It’s been a nice break from vacuous pop for Paula Yeoman

November has been good to the music nuts among us, with new releases from such varied artists as Foo Fighters to One Direction and AC/DC to David Guetta.

But here's a quick glimpse at what's on high rotate in my world this month. I will give anything a whirl once but if it doesn't grab me instantly, I rarely have the time to persevere, except in the case of Brooke Fraser's new album.

I'm a sucker for anything with acoustic guitar, or a tinge of piano, and I loved her last record, Flags. I was gutted when she started dropping hints that she'd taken a new direction with a more electronic vibe.

I wasn't ready to let go of Flags and I behaved like a child throwing a tantrum throughout my first listen of Brutal Romantic. But I knew it deserved a second chance. Skip to a few weeks on, and I can't get enough.

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It is different from her earlier work and she probably will lose a few fans because of it. But this isn't the "reinvention" of Brooke Fraser, as so many are describing it.

This is a new chapter. Kings & Queens has a catchy chorus; elsewhere tunes like Thunder build to big and bold choruses, and my favourite, New Histories, harks back to the Fraser of old.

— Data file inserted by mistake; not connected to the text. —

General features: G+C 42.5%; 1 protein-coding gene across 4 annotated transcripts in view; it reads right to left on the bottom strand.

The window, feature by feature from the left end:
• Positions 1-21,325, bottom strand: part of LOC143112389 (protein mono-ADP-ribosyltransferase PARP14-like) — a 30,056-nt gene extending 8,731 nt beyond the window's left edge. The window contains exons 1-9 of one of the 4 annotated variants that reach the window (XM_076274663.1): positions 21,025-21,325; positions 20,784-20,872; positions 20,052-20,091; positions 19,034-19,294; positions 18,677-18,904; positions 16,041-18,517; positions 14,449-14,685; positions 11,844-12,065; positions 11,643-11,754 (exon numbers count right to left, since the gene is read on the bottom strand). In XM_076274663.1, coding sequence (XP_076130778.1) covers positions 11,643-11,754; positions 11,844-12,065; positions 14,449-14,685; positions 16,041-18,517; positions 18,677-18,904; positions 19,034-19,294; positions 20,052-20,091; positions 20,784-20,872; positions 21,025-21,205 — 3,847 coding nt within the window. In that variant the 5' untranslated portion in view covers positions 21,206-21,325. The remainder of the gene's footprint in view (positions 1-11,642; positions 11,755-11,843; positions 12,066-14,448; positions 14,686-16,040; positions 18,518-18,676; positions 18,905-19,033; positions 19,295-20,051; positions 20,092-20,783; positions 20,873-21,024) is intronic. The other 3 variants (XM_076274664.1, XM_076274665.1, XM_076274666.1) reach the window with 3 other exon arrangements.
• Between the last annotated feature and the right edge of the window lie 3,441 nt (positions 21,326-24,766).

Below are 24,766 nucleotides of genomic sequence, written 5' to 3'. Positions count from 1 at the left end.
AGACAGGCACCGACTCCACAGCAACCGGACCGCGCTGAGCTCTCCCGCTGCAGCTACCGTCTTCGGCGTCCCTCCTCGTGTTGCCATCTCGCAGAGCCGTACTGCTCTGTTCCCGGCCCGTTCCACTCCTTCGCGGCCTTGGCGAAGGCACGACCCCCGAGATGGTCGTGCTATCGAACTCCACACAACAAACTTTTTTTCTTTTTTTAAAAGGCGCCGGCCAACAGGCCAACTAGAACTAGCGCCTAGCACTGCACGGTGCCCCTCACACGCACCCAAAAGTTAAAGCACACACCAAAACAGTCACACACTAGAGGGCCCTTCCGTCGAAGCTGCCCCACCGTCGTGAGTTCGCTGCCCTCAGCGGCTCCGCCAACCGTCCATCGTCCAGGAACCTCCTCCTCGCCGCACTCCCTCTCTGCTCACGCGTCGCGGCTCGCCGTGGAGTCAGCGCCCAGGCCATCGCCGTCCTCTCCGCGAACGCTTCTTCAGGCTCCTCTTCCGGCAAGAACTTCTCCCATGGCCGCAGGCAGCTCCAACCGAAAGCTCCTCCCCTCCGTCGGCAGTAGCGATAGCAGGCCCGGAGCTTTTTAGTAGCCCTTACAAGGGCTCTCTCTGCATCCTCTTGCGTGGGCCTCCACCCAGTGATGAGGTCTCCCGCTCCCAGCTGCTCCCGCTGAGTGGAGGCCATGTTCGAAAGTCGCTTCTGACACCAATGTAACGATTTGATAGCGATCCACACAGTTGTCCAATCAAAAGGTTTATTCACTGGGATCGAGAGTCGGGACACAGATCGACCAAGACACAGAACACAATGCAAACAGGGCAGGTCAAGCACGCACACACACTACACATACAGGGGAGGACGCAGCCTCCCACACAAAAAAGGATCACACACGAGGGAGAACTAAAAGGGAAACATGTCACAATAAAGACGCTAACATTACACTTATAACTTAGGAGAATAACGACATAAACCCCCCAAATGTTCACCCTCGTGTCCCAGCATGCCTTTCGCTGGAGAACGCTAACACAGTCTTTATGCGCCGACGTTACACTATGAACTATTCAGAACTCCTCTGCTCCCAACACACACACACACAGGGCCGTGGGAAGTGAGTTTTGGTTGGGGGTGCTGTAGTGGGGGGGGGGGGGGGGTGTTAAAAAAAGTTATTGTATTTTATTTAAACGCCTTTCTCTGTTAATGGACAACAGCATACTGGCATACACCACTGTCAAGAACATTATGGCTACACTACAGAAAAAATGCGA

This is smart pop, so much better than the vacuous rubbish we have rammed down our throats on commercial radio.

• It's a bit of a cheat to include this next record in my favourite sounds of November, because it was out late last month but I have listened to Frazey Ford's new offering, Indian Ocean, non-stop since getting it for a mere ten bucks when I saw her live in New York last month.

I've been a massive fan of Ford since her days with The Be Good Tanyas and was obsessed with her 2010 solo debut, Obadiah. Now, I'm just as obsessed with this.

She has turned up the blues and soul a notch, with special mention going to Al Green's band, the Hi Rhythm Section. It's a heady, atmospheric mix of country-blues and soul, with sultry vocals like no other.

The entire album is a joy to listen to, over and over, but if I have to pick stand-out tracks, they're the opener, September Fields, the gorgeous title track and, surely one of the best break-up songs in recent times, Done. Undoubtedly one of my top albums of the year.

• I'm always stumbling across new names too and find I'm either the first to the party, or the last; which is probably the case with Curtis Harding, one-time back-up singer for Cee-Lo Green. His debut Soul Power isn't out in New Zealand until January but his single Keep on Shining is floating around. He is one of the latest to take advantage of the retro-soul movement, which no longer seems like a "movement" but rather just another soul spin-off that's getting tiring. But I like Harding's voice and his self-described "sloppin' soul" approach.

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Brooke Fraser's Brutal Romantic and Frazey Ford's Indian Ocean are out now. Curtis Harding's Soul Power is out January 23.